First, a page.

Feb. 17th, 2007

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Gunn and Fred swore there was a ghost in Cordelia's apartment. Connor, who helped them move all the boxes Fred packed with Cordelia's belongings to the Hyperion, never saw or sensed anything. Granted, he didn't try very hard. Both because he needed to focus on keeping up the lost-son-hoping-his-father-will-return facade for Gunn and Fred, and because he didn't really want to.

He didn't understand how that many clothes could belong to one person. He didn't understand a lot of things.

"Cordy told me his beast of a mother build a wall to keep poor Dennis there for the rest of eternity," Fred said. "While he was still alive. Can you imagine doing that to your own child? I can't understand how anyone can be so cruel."

Connor tuned her out, and really didn't want to look for the ghost after that. After all the boxes were at the Hyperion, he didn't have to go back to the apartment again, and was grateful.

***

There were no pictures of Darla at the Hyperion. Not among the many photos that he retried for Cordelia, not among the papers in Angel's office he sometimes went through in secret. Nobody ever mentioned her; not Fred and Gunn during the summer, not Angel after he had come back from the sea, and not Cordelia after her memories had returned. You'd think Connor had sprung from Angel's forehead, fully formed; even when seething with anger at his deception, Fred referred to him as "Angel's son", half sobbing, half shouting.

If it had not been for his other father, his true father, as he still tried to tell himself, he would not have known Darla's name at all, or anything about her. As it was, he knew enough. She had been as vicious as Angelus, perhaps more so because she had given birth to that monster to begin with, just as she gave birth to Connor. Holtz never specified how she died, though. "God meant you to bring justice to the demons who spawned you," his father said, "and to Darla, you already did. That should be enough for you, Stephen. Let us not talk of it further."

Fittingly, it was Angelus who finally told him more about Darla. Angelus said her name, the first time anyone did in Connor's hearing, his tongue relishing the two syllables.

"Darla," Angelus said, "Darla felt the same way. It made her sick, you squirming inside her. So, she jammed a stake in her own heart, just so she wouldn't have to hear your first whiny breath."

"You don't know anything," Connor returned before he could stop himself, and the hatred inside, for the both the monsters Darla had given birth to, was overwhelming. He shouldn't care. She had been a demon, mass murdering demon; he should be glad she was dead because of him. But he did care, and now Angelus, smiling, knew it.

Perhaps that was why nobody had mentioned her. You do not mention the victim in the murderer's hearing, did you? It could bring back her ghost.

***

She was dressed in white, like the girl sobbing in the corner. Staring at her face, Connor wondered whether it was this that his fathers saw, both of them, when looking at him.

"You can't be my mother," he whispered, and when she talked about memories and feelings, he said it out loud, because if he knew anything, he knew this: "My mother is dead."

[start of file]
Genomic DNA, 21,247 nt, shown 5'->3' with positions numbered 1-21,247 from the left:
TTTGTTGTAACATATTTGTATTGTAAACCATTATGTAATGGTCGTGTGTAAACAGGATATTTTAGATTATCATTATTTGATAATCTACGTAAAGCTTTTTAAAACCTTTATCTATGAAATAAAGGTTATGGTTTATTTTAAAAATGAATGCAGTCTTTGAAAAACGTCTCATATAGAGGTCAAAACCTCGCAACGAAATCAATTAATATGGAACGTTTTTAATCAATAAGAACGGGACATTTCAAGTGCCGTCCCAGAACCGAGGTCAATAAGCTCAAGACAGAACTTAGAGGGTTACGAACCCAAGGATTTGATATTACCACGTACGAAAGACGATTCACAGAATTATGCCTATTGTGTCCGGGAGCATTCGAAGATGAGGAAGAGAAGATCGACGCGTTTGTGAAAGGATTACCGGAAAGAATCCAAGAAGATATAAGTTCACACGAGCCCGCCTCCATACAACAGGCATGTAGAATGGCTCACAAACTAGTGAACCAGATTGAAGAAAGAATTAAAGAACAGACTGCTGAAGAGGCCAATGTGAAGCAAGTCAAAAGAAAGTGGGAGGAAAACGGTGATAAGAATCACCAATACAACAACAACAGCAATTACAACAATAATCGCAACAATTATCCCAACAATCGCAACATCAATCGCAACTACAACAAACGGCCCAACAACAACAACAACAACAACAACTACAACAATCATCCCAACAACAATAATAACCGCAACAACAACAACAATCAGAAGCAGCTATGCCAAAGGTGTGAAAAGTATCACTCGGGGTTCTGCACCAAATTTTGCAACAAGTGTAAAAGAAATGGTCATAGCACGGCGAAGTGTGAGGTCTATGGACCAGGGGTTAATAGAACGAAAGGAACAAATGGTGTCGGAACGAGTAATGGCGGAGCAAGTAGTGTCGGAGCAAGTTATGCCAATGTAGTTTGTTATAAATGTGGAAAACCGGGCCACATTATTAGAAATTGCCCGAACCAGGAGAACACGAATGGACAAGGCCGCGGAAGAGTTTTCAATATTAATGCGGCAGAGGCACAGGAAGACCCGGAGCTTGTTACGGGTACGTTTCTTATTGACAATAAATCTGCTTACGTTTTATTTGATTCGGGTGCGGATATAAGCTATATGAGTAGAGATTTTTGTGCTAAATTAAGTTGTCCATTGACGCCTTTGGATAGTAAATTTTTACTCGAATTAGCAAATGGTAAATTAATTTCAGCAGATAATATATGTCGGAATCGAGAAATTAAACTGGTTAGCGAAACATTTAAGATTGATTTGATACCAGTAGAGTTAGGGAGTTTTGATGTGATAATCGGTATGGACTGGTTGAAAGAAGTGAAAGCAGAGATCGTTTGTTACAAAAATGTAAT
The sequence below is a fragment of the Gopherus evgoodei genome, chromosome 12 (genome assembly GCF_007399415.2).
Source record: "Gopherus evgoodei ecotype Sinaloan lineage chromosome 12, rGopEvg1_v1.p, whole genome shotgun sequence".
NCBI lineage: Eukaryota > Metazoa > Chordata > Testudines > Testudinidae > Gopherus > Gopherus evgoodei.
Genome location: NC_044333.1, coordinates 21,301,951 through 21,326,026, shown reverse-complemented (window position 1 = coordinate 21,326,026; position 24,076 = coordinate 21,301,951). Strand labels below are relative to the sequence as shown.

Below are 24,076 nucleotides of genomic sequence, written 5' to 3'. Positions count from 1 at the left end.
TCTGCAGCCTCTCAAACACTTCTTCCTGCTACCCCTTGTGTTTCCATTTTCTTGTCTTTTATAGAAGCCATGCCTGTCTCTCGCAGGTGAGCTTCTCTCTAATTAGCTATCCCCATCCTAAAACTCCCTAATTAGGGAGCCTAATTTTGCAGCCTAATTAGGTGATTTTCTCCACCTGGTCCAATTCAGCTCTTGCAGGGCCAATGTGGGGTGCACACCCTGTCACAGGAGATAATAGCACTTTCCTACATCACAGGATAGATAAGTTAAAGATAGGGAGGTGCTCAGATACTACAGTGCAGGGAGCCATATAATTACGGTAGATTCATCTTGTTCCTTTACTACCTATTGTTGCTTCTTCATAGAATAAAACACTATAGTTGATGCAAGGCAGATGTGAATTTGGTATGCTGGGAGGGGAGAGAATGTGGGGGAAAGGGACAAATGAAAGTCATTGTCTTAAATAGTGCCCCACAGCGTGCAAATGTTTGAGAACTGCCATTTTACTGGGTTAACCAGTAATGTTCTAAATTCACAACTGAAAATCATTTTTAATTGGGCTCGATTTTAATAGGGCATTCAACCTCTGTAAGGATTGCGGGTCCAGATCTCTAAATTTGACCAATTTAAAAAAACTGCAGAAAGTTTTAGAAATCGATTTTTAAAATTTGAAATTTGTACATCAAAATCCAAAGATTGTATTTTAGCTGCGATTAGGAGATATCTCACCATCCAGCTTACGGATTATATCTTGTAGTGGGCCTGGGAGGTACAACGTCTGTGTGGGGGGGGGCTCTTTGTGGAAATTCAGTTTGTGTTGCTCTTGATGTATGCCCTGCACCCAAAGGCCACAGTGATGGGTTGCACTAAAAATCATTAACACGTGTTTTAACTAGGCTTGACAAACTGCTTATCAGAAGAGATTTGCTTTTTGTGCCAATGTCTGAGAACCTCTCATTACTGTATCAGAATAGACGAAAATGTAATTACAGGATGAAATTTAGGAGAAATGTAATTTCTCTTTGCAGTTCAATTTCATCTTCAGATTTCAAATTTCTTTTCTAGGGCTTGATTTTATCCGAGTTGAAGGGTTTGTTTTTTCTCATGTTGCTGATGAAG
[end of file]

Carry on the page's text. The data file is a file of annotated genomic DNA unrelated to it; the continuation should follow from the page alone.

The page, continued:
Her dust had to be what he first breathed in. Perhaps this is why he still took a breath, every time, when staking a vampire. But here she was, and he couldn't smell her. Even vampires had a scent. He couldn't hear her heart beat, either, but that was normal; he didn't expect her to have one. Perhaps the dead did come back. Why her, though? He had never known her, after all.

"Why did you leave me? Did you hate me that much?"

Weak, weak. And yet of all his parents, she was the only one he could ask that question. Of course, she answered by swearing she did not want to abandon him, but then, none of them did, did they? The girl in the corner didn't stop crying and wishing for her own mother, and the apparition in white kept telling him he should know better than murder, that he was better than a murderer.

"You've been gone a long time, Mom," Connor said, wearily. "How would you know?"

"Because we shared a soul," she replied simply. Perhaps that was what she wanted, why she was here; to reclaim that soul, to form him anew or discard him as damaged goods. Perhaps he should allow her; he owed her a life, after all.

So he started to let the girl go, and then Cordelia returned to renew her own claim on him. Cordelia, pregnant and alive, brought up the ultimate argument, the one Darla had not been able to refute with all her claims of sharing his soul.

Are you going to let them kill our baby?

The girl didn't stop screaming until Cordelia raised the butcher's knife she had found in the old slaughterhouse they were hiding in. Then, at that last moment, her face changed, and she grew utterly silent. Her face was Darla's, now, looking up at him, and Connor wanted to yell that this was the wrong choice. Not his, hers. If she could do that, why did she not take her due, why did she not enter his own body, took back the life he had taken and threw away the soul which obviously had not been of use to anyone?

Her blood splattered all over him. It was an answer of sorts. Perhaps, in the end, that was all ghosts could do: make the living repeat their actions, again and again.

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